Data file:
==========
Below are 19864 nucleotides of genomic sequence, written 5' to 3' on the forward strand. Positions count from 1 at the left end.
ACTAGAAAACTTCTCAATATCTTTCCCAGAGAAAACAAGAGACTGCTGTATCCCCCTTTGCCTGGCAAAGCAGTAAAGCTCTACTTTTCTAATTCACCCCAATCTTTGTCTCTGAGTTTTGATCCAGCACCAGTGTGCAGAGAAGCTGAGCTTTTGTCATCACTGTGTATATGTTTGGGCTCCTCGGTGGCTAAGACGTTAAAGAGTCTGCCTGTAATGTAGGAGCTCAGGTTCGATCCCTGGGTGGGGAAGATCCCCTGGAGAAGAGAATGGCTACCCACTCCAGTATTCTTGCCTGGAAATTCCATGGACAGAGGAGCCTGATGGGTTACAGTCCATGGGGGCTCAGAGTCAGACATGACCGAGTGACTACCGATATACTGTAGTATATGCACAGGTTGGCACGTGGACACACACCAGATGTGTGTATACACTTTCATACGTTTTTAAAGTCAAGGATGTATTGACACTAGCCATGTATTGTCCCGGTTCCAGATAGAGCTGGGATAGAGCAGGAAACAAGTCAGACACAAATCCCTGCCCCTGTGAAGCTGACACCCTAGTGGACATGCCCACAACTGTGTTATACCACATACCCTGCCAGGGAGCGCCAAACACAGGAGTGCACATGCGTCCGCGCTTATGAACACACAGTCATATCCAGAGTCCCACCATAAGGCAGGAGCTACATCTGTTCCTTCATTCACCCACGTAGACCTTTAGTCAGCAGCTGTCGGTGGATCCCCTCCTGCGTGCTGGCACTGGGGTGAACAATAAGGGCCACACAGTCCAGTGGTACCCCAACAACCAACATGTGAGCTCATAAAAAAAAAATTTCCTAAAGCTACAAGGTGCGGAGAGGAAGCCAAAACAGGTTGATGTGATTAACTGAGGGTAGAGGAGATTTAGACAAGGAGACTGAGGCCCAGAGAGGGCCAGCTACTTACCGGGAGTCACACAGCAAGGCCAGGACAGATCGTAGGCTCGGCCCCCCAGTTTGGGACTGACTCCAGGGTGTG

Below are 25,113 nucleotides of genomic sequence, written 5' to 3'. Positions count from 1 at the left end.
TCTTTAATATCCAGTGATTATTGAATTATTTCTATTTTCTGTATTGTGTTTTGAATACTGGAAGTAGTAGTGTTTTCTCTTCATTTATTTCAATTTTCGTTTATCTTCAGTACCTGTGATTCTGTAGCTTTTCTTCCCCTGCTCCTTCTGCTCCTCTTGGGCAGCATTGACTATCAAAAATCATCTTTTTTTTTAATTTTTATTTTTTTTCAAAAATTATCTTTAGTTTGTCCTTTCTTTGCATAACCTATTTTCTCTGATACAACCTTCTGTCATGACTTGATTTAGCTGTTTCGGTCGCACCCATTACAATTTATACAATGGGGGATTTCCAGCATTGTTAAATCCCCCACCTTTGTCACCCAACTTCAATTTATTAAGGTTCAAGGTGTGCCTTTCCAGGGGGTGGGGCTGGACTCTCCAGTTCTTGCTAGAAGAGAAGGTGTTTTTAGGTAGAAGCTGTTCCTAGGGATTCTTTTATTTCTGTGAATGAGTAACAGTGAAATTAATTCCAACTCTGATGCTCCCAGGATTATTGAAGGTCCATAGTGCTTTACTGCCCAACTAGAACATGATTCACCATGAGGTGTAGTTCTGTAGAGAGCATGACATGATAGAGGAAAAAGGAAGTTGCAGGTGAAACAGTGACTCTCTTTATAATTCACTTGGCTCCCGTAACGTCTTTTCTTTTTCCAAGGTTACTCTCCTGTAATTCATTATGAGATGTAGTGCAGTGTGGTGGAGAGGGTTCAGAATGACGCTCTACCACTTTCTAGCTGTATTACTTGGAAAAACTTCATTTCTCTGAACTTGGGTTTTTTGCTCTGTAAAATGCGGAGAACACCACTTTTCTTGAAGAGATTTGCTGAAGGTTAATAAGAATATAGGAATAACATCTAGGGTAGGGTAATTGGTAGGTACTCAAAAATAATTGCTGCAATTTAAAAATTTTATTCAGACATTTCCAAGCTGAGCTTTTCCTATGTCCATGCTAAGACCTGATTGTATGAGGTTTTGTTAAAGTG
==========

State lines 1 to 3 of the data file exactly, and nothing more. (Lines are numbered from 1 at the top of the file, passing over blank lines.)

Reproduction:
Below are 19864 nucleotides of genomic sequence, written 5' to 3' on the forward strand. Positions count from 1 at the left end.
ACTAGAAAACTTCTCAATATCTTTCCCAGAGAAAACAAGAGACTGCTGTATCCCCCTTTGCCTGGCAAAGCAGTAAAGCTCTACTTTTCTAATTCACCCCAATCTTTGTCTCTGAGTTTTGATCCAGCACCAGTGTGCAGAGAAGCTGAGCTTTTGTCATCACTGTGTATATGTTTGGGCTCCTCGGTGGCTAAGACGTTAAAGAGTCTGCCTGTAATGTAGGAGCTCAGGTTCGATCCCTGGGTGGGGAAGATCCCCTGGAGAAGAGAATGGCTACCCACTCCAGTATTCTTGCCTGGAAATTCCATGGACAGAGGAGCCTGATGGGTTACAGTCCATGGGGGCTCAGAGTCAGACATGACCGAGTGACTACCGATATACTGTAGTATATGCACAGGTTGGCACGTGGACACACACCAGATGTGTGTATACACTTTCATACGTTTTTAAAGTCAAGGATGTATTGACACTAGCCATGTATTGTCCCGGTTCCAGATAGAGCTGGGATAGAGCAGGAAACAAGTCAGACACAAATCCCTGCCCCTGTGAAGCTGACACCCTAGTGGACATGCCCACAACTGTGTTATACCACATACCCTGCCAGGGAGCGCCAAACACAGGAGTGCACATGCGTCCGCGCTTATGAACACACAGTCATATCCAGAGTCCCACCATAAGGCAGGAGCTACATCTGTTCCTTCATTCACCCACGTAGACCTTTAGTCAGCAGCTGTCGGTGGATCCCCTCCTGCGTGCTGGCACTGGGGTGAACAATAAGGGCCACACAGTCCAGTGGTACCCCAACAACCAACATGTGAGCTCATAAAAAAAAAATTTCCTAAAGCTACAAGGTGCGGAGAGGAAGCCAAAACAGGTTGATGTGATTAACTGAGGGTAGAGGAGATTTAGACAAGGAGACTGAGGCCCAGAGAGGGCCAGCTACTTACCGGGAGTCACACAGCAAGGCCAGGACAGATCGTAGGCTCGGCCCCCCAGTTTGGGACTGACTCCAGGGTGTG

Below are 25,113 nucleotides of genomic sequence, written 5' to 3'. Positions count from 1 at the left end.